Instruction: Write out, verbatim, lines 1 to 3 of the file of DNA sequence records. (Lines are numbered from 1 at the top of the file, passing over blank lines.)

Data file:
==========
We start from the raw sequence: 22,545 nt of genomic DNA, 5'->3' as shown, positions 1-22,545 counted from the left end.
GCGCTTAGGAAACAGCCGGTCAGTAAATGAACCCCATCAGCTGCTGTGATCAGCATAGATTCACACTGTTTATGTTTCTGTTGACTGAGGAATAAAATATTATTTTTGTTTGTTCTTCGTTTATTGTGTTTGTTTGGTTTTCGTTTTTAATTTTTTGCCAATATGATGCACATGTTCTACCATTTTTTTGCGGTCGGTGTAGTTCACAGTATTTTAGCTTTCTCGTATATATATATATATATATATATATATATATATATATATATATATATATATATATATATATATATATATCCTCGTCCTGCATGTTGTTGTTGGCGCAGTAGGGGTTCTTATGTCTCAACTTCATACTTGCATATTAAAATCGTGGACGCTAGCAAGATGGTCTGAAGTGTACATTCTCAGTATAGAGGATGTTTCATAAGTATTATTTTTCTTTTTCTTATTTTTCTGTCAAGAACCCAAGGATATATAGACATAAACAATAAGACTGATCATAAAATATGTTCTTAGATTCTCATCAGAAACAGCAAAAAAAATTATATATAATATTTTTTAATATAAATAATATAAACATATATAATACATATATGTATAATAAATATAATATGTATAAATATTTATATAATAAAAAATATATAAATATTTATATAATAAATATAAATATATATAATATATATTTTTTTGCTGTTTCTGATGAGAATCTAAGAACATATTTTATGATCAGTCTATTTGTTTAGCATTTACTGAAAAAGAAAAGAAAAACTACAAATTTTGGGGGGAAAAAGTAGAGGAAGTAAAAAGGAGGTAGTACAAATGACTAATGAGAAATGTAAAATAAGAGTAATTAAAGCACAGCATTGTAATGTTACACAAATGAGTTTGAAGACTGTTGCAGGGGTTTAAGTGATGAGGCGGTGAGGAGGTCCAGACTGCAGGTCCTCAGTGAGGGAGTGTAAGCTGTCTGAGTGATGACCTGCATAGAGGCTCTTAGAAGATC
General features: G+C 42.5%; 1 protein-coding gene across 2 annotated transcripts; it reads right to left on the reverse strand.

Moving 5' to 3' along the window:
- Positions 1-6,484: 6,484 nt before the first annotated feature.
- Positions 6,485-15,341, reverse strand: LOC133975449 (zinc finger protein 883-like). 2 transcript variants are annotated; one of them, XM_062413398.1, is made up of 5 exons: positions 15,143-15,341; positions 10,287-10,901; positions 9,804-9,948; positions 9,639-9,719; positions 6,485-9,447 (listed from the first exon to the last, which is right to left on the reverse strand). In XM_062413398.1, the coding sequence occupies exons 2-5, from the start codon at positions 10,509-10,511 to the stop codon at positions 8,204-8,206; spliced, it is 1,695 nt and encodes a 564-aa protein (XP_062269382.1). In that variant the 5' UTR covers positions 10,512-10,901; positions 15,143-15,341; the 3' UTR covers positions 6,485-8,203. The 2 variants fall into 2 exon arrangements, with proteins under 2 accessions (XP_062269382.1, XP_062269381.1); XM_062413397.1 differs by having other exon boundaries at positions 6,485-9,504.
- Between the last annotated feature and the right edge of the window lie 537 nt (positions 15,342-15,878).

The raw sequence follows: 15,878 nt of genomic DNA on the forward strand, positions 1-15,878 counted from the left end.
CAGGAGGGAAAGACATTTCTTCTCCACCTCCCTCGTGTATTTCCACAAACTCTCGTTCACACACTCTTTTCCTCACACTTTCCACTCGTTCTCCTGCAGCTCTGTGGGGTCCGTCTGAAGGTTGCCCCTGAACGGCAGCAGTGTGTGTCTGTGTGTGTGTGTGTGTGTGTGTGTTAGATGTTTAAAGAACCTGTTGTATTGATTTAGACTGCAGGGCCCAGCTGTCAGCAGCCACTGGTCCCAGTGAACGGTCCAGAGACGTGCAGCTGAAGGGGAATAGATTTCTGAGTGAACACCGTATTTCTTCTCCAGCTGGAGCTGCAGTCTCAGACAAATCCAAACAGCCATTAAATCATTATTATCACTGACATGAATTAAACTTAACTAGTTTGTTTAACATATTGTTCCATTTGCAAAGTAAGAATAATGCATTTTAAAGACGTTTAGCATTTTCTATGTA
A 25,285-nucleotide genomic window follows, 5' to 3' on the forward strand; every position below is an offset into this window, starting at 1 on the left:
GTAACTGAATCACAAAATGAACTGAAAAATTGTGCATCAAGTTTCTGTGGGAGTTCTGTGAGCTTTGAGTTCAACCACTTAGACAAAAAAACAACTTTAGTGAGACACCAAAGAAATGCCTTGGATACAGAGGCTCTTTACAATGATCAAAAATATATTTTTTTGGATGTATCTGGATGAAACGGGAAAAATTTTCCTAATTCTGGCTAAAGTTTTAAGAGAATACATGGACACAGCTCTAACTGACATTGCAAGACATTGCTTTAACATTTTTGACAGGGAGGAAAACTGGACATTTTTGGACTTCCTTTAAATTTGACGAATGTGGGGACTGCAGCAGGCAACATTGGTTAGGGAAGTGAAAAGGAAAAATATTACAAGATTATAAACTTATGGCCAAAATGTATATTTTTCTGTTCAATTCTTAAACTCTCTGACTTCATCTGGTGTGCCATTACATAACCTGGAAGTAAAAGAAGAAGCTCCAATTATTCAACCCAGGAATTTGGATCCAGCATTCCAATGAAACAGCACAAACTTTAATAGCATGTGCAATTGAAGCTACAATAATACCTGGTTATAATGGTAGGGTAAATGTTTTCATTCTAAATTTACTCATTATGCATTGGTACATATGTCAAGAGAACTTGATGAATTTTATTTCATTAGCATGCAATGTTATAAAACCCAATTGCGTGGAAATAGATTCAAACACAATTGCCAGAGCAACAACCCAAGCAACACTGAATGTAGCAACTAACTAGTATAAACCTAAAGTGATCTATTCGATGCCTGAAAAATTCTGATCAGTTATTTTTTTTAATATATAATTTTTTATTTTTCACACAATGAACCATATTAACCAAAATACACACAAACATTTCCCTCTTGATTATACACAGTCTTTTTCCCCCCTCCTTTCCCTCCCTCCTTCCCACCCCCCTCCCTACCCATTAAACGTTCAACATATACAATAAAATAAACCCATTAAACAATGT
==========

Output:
We start from the raw sequence: 22,545 nt of genomic DNA, 5'->3' as shown, positions 1-22,545 counted from the left end.
GCGCTTAGGAAACAGCCGGTCAGTAAATGAACCCCATCAGCTGCTGTGATCAGCATAGATTCACACTGTTTATGTTTCTGTTGACTGAGGAATAAAATATTATTTTTGTTTGTTCTTCGTTTATTGTGTTTGTTTGGTTTTCGTTTTTAATTTTTTGCCAATATGATGCACATGTTCTACCATTTTTTTGCGGTCGGTGTAGTTCACAGTATTTTAGCTTTCTCGTATATATATATATATATATATATATATATATATATATATATATATATATATATATATATATATATATATCCTCGTCCTGCATGTTGTTGTTGGCGCAGTAGGGGTTCTTATGTCTCAACTTCATACTTGCATATTAAAATCGTGGACGCTAGCAAGATGGTCTGAAGTGTACATTCTCAGTATAGAGGATGTTTCATAAGTATTATTTTTCTTTTTCTTATTTTTCTGTCAAGAACCCAAGGATATATAGACATAAACAATAAGACTGATCATAAAATATGTTCTTAGATTCTCATCAGAAACAGCAAAAAAAATTATATATAATATTTTTTAATATAAATAATATAAACATATATAATACATATATGTATAATAAATATAATATGTATAAATATTTATATAATAAAAAATATATAAATATTTATATAATAAATATAAATATATATAATATATATTTTTTTGCTGTTTCTGATGAGAATCTAAGAACATATTTTATGATCAGTCTATTTGTTTAGCATTTACTGAAAAAGAAAAGAAAAACTACAAATTTTGGGGGGAAAAAGTAGAGGAAGTAAAAAGGAGGTAGTACAAATGACTAATGAGAAATGTAAAATAAGAGTAATTAAAGCACAGCATTGTAATGTTACACAAATGAGTTTGAAGACTGTTGCAGGGGTTTAAGTGATGAGGCGGTGAGGAGGTCCAGACTGCAGGTCCTCAGTGAGGGAGTGTAAGCTGTCTGAGTGATGACCTGCATAGAGGCTCTTAGAAGATC
General features: G+C 42.5%; 1 protein-coding gene across 2 annotated transcripts; it reads right to left on the reverse strand.